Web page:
O'Reilly's tax falsehoods: 50 percent "don't pay any federal income tax," estate tax "unconstitutional"
Research ››› ››› RAPHAEL SCHWEBER-KOREN
Fox News host Bill O'Reilly falsely asserted that "50 percent of Americans don't pay any federal income tax" and that therefore "the other half is waging the whole war on terror." He also claimed that the estate tax is "unconstitutional," an assertion the Supreme Court rejected in a 1921 decision that has been repeatedly upheld over the years.
While O'Reilly claimed that half of all Americans do not pay income taxes, figures from the Tax Policy Center show that only 37.2 percent of total tax units -- single people or married couples -- pay either zero or negative taxes, or do not file at all, leaving 62.8 percent who do pay taxes.
O'Reilly's claim that the "the other half is waging the whole war on terror" is also false. Most Americans are funding the federal government's expenses, including military spending and foreign aid, though Social Security payroll taxes. The vast majority* of wage-earning Americans pay Social Security taxes on those wages, and as the Congressional Budget Office explains: "Although separate taxes are collected for Social Security, the money left over after benefits are paid is used to fund other government programs or to pay down the debt held by the public." In 2004, that surplus was $151.1 billion, approximately 6.6 percent of the total outlays of the federal government. By contrast, President Bush requested $82 billion in February to fund U.S. military operations in Iraq and Afghanistan. Previously, Congress had allocated $25 billion during fiscal 2005 for those operations.
Further, the General Accounting Office (now called the Government Accountability Office) reported in February 2004 that 61 percent of U.S. corporations paid no corporate income taxes between 1996 and 2000.
In addition, O'Reilly asserted that the estate tax -- which many conservatives refer to as the "death tax," a name that, as Republican pollster Frank Luntz found, polls better for conservatives than "estate tax" -- was unconstitutional. But the Supreme Court's decision in the 1921 case New York Trust Co. v. Eisner upheld its constitutionality. In September 2001, the 5th U.S. Circuit Court of Appeals wrote in Jameson v. Commissioner of Internal Revenue, that "The Supreme Court has repeatedly rejected attempts to portray the estate tax as an unconstitutional direct tax." In the unanimous opinion, the three-judge panel further ruled that "[b]ased on the variety of constitutional challenges to it that have been made and uniformly rejected, we see no basis for invalidating the federal estate tax."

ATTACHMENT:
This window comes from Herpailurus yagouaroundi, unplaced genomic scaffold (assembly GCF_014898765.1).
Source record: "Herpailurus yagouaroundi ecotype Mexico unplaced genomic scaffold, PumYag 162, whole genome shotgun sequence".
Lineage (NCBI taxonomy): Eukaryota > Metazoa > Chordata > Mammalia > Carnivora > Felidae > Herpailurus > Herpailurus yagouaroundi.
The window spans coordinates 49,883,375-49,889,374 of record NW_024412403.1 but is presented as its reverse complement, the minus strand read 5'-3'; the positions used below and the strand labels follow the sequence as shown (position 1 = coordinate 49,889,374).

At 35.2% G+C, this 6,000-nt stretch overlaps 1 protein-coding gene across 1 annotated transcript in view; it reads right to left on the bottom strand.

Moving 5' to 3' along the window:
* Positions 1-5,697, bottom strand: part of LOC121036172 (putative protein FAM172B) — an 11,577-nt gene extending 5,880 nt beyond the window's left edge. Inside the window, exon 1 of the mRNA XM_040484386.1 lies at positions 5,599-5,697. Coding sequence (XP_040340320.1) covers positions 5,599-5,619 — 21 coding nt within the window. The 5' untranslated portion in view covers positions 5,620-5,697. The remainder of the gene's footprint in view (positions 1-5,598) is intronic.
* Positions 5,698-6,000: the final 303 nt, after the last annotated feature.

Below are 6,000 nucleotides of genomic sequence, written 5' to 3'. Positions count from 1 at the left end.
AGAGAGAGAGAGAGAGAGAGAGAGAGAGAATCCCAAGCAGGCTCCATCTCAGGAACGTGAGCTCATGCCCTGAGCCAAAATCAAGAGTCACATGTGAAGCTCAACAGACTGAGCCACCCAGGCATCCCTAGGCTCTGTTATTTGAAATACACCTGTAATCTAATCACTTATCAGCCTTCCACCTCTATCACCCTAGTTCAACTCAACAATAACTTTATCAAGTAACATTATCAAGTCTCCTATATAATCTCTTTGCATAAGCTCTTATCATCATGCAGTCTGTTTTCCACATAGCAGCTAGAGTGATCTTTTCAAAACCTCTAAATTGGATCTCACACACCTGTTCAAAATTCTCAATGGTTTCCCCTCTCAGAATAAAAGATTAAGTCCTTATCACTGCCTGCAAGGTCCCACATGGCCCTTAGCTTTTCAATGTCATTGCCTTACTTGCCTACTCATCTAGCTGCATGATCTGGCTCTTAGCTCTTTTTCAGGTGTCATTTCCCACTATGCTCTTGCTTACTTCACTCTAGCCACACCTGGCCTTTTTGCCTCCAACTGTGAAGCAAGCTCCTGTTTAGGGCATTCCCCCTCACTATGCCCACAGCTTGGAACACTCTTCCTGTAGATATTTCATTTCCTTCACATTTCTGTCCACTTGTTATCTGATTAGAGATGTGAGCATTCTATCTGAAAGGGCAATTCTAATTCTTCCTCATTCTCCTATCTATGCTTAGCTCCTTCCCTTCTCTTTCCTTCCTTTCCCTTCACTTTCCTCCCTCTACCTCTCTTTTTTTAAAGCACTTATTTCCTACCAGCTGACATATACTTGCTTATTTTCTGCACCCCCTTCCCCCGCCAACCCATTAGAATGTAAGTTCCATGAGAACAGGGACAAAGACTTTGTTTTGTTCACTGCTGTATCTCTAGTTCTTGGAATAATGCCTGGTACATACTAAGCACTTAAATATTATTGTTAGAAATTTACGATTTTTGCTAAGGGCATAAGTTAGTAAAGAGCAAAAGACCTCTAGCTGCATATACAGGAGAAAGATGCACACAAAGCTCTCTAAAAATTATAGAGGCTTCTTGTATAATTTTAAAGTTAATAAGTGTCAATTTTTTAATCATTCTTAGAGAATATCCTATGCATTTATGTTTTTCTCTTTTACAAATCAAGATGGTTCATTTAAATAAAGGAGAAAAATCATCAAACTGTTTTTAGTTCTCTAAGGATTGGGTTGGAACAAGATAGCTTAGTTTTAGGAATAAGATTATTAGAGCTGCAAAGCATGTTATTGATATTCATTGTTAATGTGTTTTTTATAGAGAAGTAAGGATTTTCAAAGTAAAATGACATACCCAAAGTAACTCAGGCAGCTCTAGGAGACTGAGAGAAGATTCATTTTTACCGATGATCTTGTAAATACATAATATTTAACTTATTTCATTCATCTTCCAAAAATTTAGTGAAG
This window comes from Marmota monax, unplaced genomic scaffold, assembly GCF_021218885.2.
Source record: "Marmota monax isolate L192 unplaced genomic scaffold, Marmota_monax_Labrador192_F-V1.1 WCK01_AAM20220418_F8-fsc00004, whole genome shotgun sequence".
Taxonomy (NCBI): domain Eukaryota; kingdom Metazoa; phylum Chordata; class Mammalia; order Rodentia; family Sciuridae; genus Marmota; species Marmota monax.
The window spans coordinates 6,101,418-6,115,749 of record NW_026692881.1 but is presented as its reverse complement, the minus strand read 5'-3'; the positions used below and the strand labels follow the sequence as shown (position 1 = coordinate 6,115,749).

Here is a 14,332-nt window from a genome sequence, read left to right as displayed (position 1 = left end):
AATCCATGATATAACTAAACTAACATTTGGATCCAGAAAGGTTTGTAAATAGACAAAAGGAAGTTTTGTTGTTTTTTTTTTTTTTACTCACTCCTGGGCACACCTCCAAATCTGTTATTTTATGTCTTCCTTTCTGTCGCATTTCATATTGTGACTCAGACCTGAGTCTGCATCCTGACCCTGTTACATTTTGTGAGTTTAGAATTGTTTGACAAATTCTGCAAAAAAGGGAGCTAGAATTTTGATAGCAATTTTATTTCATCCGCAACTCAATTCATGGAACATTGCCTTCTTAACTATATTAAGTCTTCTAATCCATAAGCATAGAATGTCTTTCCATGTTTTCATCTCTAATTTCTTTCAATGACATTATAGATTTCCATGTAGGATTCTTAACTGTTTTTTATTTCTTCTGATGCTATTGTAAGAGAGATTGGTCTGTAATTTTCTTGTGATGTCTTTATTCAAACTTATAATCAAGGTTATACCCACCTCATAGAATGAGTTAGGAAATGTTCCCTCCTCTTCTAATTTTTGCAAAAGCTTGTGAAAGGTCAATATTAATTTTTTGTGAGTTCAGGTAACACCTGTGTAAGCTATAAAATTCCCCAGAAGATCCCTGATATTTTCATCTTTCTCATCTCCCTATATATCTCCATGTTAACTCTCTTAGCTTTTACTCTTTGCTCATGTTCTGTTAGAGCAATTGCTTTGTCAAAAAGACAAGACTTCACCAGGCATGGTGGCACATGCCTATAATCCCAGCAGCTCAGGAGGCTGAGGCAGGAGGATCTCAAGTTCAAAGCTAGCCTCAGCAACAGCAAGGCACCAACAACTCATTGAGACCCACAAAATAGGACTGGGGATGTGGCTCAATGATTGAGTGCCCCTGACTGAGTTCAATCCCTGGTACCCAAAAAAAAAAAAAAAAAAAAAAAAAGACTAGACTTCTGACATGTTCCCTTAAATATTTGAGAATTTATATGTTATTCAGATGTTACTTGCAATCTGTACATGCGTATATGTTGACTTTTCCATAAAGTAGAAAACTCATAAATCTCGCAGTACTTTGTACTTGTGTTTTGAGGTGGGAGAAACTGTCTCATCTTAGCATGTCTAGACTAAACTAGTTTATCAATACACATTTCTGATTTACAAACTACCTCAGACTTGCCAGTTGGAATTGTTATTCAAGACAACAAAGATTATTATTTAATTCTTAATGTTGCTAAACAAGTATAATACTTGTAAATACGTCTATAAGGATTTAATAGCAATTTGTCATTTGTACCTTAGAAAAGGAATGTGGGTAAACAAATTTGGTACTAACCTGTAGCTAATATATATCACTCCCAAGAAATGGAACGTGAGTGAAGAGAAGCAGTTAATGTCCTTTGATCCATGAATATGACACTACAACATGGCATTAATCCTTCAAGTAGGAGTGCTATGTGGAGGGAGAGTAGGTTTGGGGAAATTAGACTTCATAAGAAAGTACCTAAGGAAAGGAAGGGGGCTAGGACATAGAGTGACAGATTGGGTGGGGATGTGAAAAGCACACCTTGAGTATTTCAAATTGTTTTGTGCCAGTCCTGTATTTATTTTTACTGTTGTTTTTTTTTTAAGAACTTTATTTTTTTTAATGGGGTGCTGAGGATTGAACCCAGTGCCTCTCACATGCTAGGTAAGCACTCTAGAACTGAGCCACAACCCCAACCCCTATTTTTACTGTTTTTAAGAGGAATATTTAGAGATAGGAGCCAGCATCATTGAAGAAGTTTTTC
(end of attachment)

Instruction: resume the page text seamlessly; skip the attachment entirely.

From the June 7 broadcast of Westwood One's The Radio Factor with Bill O'Reilly:
O'REILLY: [T]he strain of socialism that runs through the Democratic Party is quite apparent. It's quite apparent in the death tax, which is unconstitutional. It's quite apparent in their consistent bashing of high wage earners. The New York Times every single day is like, "Punish the guys who make the money."
So to try to portray the high-end wage earners as greed-heads, and because there was a tax cut, obviously the high-end end benefited from that tax cut. But we still pay much more tax than, you know, 50 percent of Americans don't pay any federal income tax now. Half of us don't pay any federal income tax. That means the other half is waging the whole war on terror. The other half is helping the Africans. Fifty percent of Americans, they're not paying anything. Come on. You want more than that? You want 10 percent to carry the whole load?
*This item originally stated that "All wage-earning Americans pay Social Security taxes." In fact, while the vast majority of wage-earning Americans do pay Social Security taxes, a small number of workers do not, including some state or local government employees who contribute to a separate retirement system set up through their employer. A complete history of the workers' participation in the Social Security system can be found here.